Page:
Release date: January 11th 2011
Availability: CD, MP3 Download
Joe Lovano, recognised now as one of the main bearers of the flame of the jazz tradition, turns his attention to Charlie Parker.
The band features two drummers (Otis Brown III and Francisco Mela), Esperanza Spalding (bass) and James Weidman (piano) in addition to Joe Lovano (Tenor sax).
The first thing you notice is the difference between Charlie Parker's alto and Joe Lovano's tenor. Those lightning alto runs are just of necessity a whole lot slower on the larger instrument. But there are compensations. The difference in the instrumentation makes good on Joe Lovano's statement: 'I didn’t approach this as a tribute record.' What you get is a full-scale reinterpretation of the music. As Joe Lovano goes on to say:
'Putting this recording together I kept wondering how Bird would have developed within these tunes, not just as the incredible soloist that he was but as an arranger and band leader. From what we know about him it is clear that he was into the world of music beyond so called Jazz and Be Bop and I'm sure we would have all been surprised at every turn in his approach just as we were with Miles, Coltrane, Rollins and Coleman, four of his most distinguished and celebrated disciples.'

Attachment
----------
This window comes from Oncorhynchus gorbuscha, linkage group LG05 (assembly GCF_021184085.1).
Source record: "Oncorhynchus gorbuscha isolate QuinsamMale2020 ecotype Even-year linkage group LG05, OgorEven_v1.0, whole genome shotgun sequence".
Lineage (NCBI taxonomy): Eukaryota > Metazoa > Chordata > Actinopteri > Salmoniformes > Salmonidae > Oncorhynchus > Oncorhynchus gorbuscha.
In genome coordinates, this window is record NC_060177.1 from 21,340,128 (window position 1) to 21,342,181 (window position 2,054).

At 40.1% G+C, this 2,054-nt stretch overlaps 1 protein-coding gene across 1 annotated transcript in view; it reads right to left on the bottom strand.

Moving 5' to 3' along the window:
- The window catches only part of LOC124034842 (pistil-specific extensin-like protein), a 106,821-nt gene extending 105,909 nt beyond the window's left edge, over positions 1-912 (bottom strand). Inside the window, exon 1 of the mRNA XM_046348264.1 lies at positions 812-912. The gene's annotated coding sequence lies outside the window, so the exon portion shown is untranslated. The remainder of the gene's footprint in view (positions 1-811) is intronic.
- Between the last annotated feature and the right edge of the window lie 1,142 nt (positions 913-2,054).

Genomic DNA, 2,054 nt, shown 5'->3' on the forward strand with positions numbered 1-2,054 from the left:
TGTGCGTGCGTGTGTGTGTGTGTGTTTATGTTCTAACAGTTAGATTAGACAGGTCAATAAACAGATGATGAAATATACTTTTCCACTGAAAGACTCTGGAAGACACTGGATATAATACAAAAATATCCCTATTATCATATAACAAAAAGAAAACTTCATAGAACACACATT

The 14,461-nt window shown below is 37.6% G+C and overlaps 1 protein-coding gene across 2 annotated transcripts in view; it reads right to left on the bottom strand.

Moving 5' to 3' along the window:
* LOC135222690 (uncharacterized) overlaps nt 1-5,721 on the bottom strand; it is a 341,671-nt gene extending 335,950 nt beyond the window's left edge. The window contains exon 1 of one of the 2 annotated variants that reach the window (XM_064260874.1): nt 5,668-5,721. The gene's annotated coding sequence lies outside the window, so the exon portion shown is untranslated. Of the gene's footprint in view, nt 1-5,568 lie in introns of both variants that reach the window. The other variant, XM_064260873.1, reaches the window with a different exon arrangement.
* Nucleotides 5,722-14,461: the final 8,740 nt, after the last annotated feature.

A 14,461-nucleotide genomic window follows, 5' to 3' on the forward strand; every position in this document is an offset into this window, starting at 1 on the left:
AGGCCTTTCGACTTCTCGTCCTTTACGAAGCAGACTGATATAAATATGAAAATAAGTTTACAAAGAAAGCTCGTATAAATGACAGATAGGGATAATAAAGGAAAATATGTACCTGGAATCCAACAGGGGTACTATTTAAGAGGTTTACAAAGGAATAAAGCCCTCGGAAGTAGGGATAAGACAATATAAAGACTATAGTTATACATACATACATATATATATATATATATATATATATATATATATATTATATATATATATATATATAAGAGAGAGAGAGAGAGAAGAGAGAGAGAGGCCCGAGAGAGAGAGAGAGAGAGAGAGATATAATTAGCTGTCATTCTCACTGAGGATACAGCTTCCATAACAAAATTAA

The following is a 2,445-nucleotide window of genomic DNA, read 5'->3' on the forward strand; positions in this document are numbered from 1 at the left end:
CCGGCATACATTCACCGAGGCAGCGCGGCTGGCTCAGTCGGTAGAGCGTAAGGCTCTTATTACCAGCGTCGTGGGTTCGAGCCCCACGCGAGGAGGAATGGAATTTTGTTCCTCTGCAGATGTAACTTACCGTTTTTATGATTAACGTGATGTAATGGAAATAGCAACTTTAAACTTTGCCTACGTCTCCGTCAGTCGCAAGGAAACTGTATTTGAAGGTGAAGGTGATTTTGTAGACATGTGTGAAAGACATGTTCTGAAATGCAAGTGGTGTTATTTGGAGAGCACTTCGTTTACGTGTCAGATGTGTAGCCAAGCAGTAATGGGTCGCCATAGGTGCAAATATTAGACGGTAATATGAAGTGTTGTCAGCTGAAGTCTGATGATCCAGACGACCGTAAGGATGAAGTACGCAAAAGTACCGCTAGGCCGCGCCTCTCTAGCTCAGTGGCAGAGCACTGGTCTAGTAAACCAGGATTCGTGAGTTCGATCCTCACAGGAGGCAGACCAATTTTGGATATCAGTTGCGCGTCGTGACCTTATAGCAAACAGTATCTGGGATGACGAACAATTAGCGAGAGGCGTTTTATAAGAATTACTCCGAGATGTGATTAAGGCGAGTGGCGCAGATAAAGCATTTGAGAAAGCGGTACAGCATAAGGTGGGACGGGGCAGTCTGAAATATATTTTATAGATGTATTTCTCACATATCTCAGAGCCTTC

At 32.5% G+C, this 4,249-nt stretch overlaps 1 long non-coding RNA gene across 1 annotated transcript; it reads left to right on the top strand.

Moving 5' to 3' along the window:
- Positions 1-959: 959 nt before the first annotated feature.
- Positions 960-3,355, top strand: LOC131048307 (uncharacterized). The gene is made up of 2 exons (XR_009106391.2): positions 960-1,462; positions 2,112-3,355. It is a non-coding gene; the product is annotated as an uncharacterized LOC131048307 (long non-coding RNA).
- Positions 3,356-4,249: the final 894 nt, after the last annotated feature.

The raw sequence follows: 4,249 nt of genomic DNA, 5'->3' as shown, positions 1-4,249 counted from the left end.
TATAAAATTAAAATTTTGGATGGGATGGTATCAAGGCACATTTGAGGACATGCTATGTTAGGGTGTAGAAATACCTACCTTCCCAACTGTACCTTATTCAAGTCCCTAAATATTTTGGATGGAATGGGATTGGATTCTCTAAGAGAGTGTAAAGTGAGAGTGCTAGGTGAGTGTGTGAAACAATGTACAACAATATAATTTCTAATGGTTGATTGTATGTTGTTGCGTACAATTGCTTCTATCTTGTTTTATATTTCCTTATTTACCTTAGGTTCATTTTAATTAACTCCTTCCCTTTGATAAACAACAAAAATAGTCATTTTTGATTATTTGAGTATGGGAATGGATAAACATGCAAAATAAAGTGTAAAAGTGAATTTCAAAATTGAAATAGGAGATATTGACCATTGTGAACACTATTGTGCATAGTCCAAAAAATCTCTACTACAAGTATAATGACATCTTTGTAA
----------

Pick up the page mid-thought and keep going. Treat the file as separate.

It's probably impossible to say where Charlie Parker would have ended up. What is clear is that Charlie Parker was in so many respects the starting point of it all. Just about everything that has happened since him in jazz was predicated by that intense deconstruction of popular music, made in near impossible circumstances by a genius who made it only as far as age 34.
For more details,check out our review of Charlie Parker's original recordings .
The jazz life for Joe Lovano is more secure than it ever was for Charlie Parker, but that does not disqualify him from taking on this seminal music.
The result is surprisingly good, especially when the pace is kept to one which suits tenor. The superfast sax runs on the opener 'Passport' or on 'Moose The Mooche', for example, don't work. But when we get to ballads such as 'Donna Lee' and 'Lover Man' the project of transferring those well-known Charlie Parker runs to tenor really starts to make sense.
Reservations aside, this music really starts to open up with the two extended tracks, 'Dewey Square' and 'Yardbird Suite' where the band moves further away from Parker per se and into its own space.
Another worthwhile outing to celebrate Joe Lovano's twentieth year with Blue Note.
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